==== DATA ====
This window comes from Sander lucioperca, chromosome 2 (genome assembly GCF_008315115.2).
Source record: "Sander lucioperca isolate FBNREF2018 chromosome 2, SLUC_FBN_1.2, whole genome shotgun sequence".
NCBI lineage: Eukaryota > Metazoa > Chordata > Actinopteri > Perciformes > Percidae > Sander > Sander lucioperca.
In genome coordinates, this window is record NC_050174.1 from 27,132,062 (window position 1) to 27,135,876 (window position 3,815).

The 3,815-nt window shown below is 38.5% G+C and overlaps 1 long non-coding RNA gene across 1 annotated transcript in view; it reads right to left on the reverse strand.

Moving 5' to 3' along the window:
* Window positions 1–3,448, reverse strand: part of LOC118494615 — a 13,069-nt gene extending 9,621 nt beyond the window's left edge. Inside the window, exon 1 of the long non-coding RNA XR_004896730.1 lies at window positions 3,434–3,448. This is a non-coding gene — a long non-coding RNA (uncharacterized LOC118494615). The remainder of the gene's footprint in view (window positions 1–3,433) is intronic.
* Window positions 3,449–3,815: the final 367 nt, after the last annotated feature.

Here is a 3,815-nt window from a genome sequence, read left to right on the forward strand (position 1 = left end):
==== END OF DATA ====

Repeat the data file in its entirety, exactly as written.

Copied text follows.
This window comes from Sander lucioperca, chromosome 2 (genome assembly GCF_008315115.2).
Source record: "Sander lucioperca isolate FBNREF2018 chromosome 2, SLUC_FBN_1.2, whole genome shotgun sequence".
NCBI lineage: Eukaryota > Metazoa > Chordata > Actinopteri > Perciformes > Percidae > Sander > Sander lucioperca.
In genome coordinates, this window is record NC_050174.1 from 27,132,062 (window position 1) to 27,135,876 (window position 3,815).

The 3,815-nt window shown below is 38.5% G+C and overlaps 1 long non-coding RNA gene across 1 annotated transcript in view; it reads right to left on the reverse strand.

Moving 5' to 3' along the window:
* Window positions 1–3,448, reverse strand: part of LOC118494615 — a 13,069-nt gene extending 9,621 nt beyond the window's left edge. Inside the window, exon 1 of the long non-coding RNA XR_004896730.1 lies at window positions 3,434–3,448. This is a non-coding gene — a long non-coding RNA (uncharacterized LOC118494615). The remainder of the gene's footprint in view (window positions 1–3,433) is intronic.
* Window positions 3,449–3,815: the final 367 nt, after the last annotated feature.

Here is a 3,815-nt window from a genome sequence, read left to right on the forward strand (position 1 = left end):